SU looking for balance between improving serves, resting injured players

first_img Facebook Twitter Google+ Published on October 24, 2018 at 10:16 pm Contact Andrew: arcrane@syr.edu | @CraneAndrew During warmups before an Oct. 12 game against Miami, there was something different about Syracuse’s Santita Ebangwese. The senior was energetic as usual, dancing to “Titanium” by David Guetta and air guitaring to “Thunderstruck” by AC/DC, but her right thigh and hip were wrapped tight with athletic tape.“I don’t even think about it when I’m playing,” she said. “They aren’t serious at all.”A week later against North Carolina, it was Aliah Bowllan who was injured. Head coach Leonid Yelin made a last-minute decision to sit SU’s libero to rest her elbow, he said. Her one-game absence turned into two when she missed Sunday’s game against North Carolina State. The injuries are beginning to accumulate for the Orange.After reaching the halfway point of conference play last weekend, Syracuse (12-6, 8-2 Atlantic Coast) finds itself fourth in the ACC. Its conference winning percentage of .800 through the first half of ACC play is its best since joining in 2013. In order for SU to continue winning, its injured players need to return and stay healthy. The Orange want to improve their serves and digs, and finding the right balance between rest and practice while injured, associate head coach Erin Little said, is the key.“I think every athlete understands that you’re never going to be 100 percent,” she said. “Every athlete deals with little pains, and it’s just part of being an athlete.”AdvertisementThis is placeholder textAt the beginning of the season, redshirt senior Christina Oyawale missed seven games with an ankle injury. Bowllan has now missed two because of her elbow. Ebangwese hasn’t missed any, but is still hindered by her thigh and hip.Ensuring that Syracuse’s players are eating healthy and getting enough sleep, among other treatments, helps the Orange practice through injuries, Little said. The Orange’s post game meal oftentimes includes containers of fruit.“We do still need to get reps in practice, and it’s all about management,” Little said. “I think they’ve learned how to balance the lifestyle of being a student-athlete.”Laura Angle | Digital Design EditorDuring the second half of ACC play, the Orange will spend a lot of time on in-game situations, searching for how they “click” together, Little said. At this point in the season, it’s expected that all of the basic skills are proficient. Now that SU’s figuring out, Little said, “can we use that skill?”On offense, the serve needs consistency. Little said the ratio of service errors to aces should be 1-to-1. Syracuse holds nearly a 2-to-1 ratio, though, with 151 service errors compared to 78 aces. Little called the serving “hit or miss.”On Sunday, the Orange had six aces, their second most of the season. They also had five service errors. Even though Yelin wants to keep the number down, he understands that SU can’t lay off the aggressive serve in fear of errors.“It was inconsistent,” Yelin said after the win over NC State. “We should be more consistent on the tough serve. We have to risk, but (it’s) different because there’s a stupid risk and a smart risk.”For the Orange to achieve their goal of playing in the NCAA tournament when December rolls around, they need to find the right balance between improving and resting their injured players.It involves a lot of athletic tape, rest, healthy foods and work in practice.“We’re just trying to perfect the things that we need to perfect,” Trotter said. “The things that aren’t clicking, that’s what we’re trying to fix.” Commentslast_img read more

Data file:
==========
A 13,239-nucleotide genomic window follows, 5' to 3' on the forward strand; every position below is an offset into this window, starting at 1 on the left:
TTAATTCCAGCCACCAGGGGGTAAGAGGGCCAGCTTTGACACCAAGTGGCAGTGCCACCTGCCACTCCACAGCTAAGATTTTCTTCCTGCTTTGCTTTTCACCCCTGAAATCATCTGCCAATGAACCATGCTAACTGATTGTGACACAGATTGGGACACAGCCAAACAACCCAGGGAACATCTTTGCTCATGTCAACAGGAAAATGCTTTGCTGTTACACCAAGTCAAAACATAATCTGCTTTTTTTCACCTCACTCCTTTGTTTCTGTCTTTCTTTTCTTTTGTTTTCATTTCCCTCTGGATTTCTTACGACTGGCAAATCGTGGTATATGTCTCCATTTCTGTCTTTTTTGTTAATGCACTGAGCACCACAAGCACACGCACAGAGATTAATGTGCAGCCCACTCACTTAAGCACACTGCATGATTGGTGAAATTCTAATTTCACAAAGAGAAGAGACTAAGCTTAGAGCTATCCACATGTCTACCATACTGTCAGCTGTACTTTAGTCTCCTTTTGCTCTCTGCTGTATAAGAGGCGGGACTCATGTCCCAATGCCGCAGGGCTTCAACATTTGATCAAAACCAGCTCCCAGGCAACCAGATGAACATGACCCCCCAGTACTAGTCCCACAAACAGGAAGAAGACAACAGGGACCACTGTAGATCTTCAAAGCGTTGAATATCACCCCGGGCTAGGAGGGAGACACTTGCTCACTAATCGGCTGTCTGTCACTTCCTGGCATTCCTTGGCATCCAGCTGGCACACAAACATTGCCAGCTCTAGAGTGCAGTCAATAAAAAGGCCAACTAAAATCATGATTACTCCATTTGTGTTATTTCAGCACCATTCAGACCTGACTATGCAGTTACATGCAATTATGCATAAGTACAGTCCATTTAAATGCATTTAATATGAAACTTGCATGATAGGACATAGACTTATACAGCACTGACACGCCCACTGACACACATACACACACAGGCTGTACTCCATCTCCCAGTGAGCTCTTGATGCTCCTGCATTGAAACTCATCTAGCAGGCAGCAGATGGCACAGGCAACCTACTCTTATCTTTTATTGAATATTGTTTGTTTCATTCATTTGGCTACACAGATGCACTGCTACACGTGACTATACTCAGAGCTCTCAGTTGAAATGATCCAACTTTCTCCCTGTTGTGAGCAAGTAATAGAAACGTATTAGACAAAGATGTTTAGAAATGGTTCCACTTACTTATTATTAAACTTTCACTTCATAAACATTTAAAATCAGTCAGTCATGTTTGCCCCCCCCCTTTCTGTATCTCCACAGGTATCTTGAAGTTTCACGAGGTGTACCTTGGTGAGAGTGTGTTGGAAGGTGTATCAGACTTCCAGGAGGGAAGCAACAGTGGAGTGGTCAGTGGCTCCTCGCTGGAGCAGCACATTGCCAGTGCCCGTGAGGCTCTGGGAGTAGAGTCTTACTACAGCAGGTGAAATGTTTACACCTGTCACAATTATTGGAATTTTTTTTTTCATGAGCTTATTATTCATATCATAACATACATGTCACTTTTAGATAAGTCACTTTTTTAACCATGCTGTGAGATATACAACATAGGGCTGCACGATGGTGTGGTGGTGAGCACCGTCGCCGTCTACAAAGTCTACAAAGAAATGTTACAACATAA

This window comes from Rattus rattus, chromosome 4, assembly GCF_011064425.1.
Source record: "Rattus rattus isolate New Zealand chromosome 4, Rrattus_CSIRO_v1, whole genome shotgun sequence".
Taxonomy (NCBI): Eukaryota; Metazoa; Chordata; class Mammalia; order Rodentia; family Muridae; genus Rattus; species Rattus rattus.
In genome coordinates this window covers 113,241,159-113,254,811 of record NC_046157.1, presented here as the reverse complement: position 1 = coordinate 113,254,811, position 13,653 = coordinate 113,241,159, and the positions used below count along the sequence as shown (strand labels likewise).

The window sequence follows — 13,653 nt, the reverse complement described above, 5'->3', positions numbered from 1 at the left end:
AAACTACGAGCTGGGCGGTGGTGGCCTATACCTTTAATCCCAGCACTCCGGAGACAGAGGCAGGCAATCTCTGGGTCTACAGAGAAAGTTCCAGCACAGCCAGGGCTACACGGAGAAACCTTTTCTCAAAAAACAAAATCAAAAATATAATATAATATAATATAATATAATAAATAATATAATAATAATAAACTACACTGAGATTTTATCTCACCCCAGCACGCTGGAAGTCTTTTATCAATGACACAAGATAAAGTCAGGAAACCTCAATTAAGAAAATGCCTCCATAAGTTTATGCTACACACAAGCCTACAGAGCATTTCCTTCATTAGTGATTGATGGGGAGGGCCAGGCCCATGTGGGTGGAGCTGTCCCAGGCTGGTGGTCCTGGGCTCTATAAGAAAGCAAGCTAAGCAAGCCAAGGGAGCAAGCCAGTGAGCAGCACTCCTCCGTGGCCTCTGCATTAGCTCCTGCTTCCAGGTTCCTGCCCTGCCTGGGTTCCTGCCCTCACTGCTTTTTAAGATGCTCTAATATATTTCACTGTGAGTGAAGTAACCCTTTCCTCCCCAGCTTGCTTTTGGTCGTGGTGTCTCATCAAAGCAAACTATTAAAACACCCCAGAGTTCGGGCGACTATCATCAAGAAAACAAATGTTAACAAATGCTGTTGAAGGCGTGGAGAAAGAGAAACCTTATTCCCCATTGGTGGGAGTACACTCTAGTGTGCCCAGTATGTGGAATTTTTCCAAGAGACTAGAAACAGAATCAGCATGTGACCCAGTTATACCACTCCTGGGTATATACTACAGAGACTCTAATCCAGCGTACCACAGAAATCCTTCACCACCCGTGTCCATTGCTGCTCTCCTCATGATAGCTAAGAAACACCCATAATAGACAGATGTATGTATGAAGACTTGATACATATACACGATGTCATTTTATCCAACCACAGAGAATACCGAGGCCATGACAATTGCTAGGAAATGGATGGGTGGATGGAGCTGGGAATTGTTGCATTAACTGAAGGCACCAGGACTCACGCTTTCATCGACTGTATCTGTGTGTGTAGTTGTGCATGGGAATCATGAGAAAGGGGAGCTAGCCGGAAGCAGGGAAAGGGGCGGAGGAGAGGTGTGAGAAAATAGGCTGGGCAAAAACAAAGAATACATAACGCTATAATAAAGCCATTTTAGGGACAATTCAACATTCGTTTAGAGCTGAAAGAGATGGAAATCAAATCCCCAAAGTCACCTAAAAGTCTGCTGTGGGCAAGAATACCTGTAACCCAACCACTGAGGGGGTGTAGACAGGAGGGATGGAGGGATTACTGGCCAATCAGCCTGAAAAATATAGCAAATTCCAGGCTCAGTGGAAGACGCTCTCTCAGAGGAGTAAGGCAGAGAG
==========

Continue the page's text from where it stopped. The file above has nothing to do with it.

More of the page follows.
Syracuse may have found the combination for ‘clean’ penalty corners

first_img Facebook Twitter Google+ Published on September 24, 2019 at 11:14 pm Contact Danny: dremerma@syr.edu | @DannyEmerman Sophomore midfielder SJ Quigley leapt through the air and yelled. She had just initiated Syracuse’s second penalty corner goal of the game by inserting a clean pass that became a Charlotte de Vries score.De Vries’ score against Colgate capped off arguably the peak of Syracuse’s penalty corner success this season. Throughout the season, SU has experimented with different inserters, stoppers and shooters to mixed success.Last Sunday, the Orange scored on two of their six penalty corner chances, matching a season-high in goals off corners. But stretches of inconsistency — like a 2-for-25 stretch after its first game of the year — have plagued Syracuse’s success.After weeks of tinkering with personnel and stylistic options on penalty corners, head coach Ange Bradley and Syracuse (6-2, 0-1 Atlantic Coast) may have found a solution for its penalty corners entering its biggest test of the season so far against No. 2 Duke on Friday. The Orange have had the most success when Quigley inserts the ball, and either Laura Graziosi or Tess Queen stops it to make a play for themselves or a teammate, like de Vries. With a more refined penalty corner strategy, SU has a better shot at turning the games it has “statistically dominated,” as Bradley likes to say, into victories.“Little things make big things for or against you,” Bradley said of SU’s previous penalty corner struggles.AdvertisementThis is placeholder textTeams earn penalty corners — often the best scoring chances — by drawing a foul inside the shooting circle, and after a whistle, the clock stops as the defending team puts on goggles for protection and lines up on their goal line. The offensive players simultaneously line up along the edge of the shooting circle and await an entry pass from the end line.For the Orange, an inability to convert on corners has plagued them at times in 2019. In total, SU has scored 12 goals on 53 penalty corner chances (22.6%).In the past, Syracuse leaned on three-time All-American back Roos Weers to finish penalty corner plays. Her powerful drag flick gave SU a consistent, effective option. But now that Weers has graduated, the Orange have had to “find different ways to put the ball in the net,” Graziosi said.In addition to settling the ball to a shooter, Syracuse has mixed in plays where the stopper pops out of her crouch and shoots directly. In overtime against then-No. 14 Saint Joseph’s on Sept. 13, Graziosi did just that. After stopping the insert, Graziosi read that the defense converged on de Vries and other shooting options, so she launched a shot on net, catching the defense off guard and winning Syracuse the game.Before Syracuse’s win on Sunday, Bradley said the team adjusted on their previously “sloppy” penalty corners by watching film. The team typically does most of their film review on their own time, but Syracuse had a team-wide video session to workshop penalty corners last Saturday to “clean some of those things up,” Bradley said.Karleigh Merritt-Henry | Digital Design EditorEarly in the season, Quigley, de Vries and junior Carolin Hoffmann each acted as inserters. But now, Quigley has become Syracuse’s go-to. When Quigley inserts the ball into play on a corner, she keeps a low center of gravity and slides her stick across the turf, sweeping the ball smoothly so it stays calm. A bouncing pass makes the stopper’s job much more difficult. During a 0-for-11 corner stretch against Cornell, Quigley was the primary initiator, but Graziosi struggled as the stopper, often misplaying Quigley’s entry passes. After the loss, Bradley said that SU needed to “get consistency” on corners. Since then, Queen has rotated with Graziosi — both midfielders — as the stopper.As Quigley, Queen and Graziosi have developed a rhythm, SU has been able to introduce some creativity and set up plays for their strongest shooters: Hoffmann and de Vries. In the third quarter against Colgate, Quigley inserted it to Queen, who settled it to Graziosi. With the ball, Graziosi faked a shot and let the ball roll to midfielder Stephanie Harris for an open shot on net. Though her shot went wide, the play was indicative of Syracuse’s increasing variation on corners.“Penalty corners have to be really technical and you need to have good timing,” midfielder Claire Cooke said. “It has to be so precise.”Asst. copy editor Andrew Crane contributed reporting Commentslast_img read more